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Two years ago, the excitement was palpable at the American Academy of Religion‘s annual gabfest in Chicago. The main hotel was the Magnificent Mile Hilton, from which you could look down at the white tents going up in Grant Park in anticipation of the election of Illinois favorite wunderkind Barack Obama to the highest office in the land.
This time around, the religionists are in Atlanta, which is kind of a metaphor for what is about to happen tomorrow: an island of blue engulfed in a tide of red. Not so long ago, Georgia enjoyed a moderate politics under the canny control of center-right white Democrats who understood that staying in power required the support of all the blacks and liberal whites they could muster. Since control flipped to the GOP in 2002, the Atlanta Journal-Constitution has abandoned its downtown building and moved to the suburbs, jettisoning its liberal editorial page in favor of a clutch of conservative columnists that would do Fox proud.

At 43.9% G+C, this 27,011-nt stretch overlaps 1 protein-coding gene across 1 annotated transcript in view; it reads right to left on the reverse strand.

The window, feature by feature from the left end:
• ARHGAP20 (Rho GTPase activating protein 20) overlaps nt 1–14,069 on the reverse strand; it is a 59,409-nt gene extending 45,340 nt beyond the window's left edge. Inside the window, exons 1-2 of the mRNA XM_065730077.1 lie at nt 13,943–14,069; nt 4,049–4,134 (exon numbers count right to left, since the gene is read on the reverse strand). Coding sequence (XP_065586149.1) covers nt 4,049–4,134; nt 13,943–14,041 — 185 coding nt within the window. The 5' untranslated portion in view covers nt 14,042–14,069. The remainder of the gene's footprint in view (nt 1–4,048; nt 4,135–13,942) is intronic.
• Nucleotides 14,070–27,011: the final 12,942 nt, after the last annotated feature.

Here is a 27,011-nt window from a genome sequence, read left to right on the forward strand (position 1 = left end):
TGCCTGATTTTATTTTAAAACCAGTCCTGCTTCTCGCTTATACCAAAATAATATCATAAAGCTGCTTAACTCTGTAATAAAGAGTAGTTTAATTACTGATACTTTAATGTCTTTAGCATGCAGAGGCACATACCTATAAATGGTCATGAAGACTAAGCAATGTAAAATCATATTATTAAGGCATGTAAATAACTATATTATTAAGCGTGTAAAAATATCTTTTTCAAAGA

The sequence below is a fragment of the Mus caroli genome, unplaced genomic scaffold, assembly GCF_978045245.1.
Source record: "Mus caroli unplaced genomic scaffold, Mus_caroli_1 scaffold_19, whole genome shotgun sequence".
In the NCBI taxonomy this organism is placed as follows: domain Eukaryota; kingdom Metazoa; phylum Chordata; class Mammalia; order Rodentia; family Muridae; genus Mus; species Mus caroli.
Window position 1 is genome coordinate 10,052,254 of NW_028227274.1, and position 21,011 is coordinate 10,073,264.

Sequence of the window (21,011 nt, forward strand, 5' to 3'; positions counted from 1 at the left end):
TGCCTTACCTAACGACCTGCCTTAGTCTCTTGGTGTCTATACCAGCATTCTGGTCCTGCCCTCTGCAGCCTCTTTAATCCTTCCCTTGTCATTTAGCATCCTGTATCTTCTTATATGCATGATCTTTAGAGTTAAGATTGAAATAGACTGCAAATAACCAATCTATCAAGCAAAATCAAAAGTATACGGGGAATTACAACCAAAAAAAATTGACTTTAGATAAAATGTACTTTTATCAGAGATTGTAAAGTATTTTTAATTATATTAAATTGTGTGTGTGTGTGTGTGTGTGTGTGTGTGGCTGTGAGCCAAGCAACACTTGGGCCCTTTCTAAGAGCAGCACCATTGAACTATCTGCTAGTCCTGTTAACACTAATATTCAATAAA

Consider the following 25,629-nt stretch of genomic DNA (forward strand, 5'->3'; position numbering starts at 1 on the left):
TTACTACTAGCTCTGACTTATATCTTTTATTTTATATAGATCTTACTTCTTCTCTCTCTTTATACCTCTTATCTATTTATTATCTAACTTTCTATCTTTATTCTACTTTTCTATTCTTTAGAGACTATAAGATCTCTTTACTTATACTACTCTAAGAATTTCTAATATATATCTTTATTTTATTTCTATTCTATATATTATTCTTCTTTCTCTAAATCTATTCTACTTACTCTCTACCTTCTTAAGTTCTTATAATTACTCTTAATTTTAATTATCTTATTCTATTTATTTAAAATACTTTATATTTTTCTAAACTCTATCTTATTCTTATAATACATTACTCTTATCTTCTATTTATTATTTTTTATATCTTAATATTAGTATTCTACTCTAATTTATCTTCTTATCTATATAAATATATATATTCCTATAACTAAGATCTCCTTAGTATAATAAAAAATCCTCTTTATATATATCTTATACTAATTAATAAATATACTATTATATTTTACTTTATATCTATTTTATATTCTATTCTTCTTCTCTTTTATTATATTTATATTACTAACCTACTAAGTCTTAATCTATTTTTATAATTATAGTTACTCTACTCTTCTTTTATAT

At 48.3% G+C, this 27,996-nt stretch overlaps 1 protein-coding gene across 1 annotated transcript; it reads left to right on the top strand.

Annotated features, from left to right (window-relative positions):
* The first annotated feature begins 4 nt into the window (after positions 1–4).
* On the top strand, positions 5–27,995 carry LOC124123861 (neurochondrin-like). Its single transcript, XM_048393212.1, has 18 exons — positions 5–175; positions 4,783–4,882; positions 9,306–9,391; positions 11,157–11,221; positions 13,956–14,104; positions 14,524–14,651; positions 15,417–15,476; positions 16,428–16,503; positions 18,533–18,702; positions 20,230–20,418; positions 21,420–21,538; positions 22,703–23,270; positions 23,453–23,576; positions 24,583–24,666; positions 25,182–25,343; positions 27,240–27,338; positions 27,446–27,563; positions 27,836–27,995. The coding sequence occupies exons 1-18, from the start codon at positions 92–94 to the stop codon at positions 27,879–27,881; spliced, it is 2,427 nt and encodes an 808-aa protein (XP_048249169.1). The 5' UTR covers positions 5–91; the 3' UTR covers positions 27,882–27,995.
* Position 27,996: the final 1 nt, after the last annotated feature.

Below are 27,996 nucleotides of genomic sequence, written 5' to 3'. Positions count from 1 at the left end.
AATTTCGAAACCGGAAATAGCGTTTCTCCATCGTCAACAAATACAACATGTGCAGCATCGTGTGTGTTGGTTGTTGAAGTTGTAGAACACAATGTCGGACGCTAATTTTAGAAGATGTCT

News of the Million Moderate March filtered down through the internet and the likes of the Washington Post‘s Sally Quinn, who appeared at a session of the Religion and Politics section to announce her plans to double the traffic on the Post‘s On Faith webzine and make it “the dominant site for religion in the world.” Quinn said she was sorry that Christine O’Donnell wasn’t going to be elected to the Senate because anytime one of her bloggers posted something on O’Donnell, traffic went through the roof. I think she was only half kidding.
Religionists do tend to be moderate types, and know many stories of apocalyptic excitement that that ended up in great disappointments. Count them among those inclined to embrace Jon Stewart’s best line: “we live new in hard times–not end times.”
In Pew’s latest survey of voting preference by religion, every group (including those of no religion) showed a drift towards the GOP–except the Catholics. They remain where they’ve been for over a year: evenly divided between Democrats and Republicans. Catholics know the difference between hard times and end times, and can keep the faith if they’ve a mind to. Call them the moderates of American religious politics.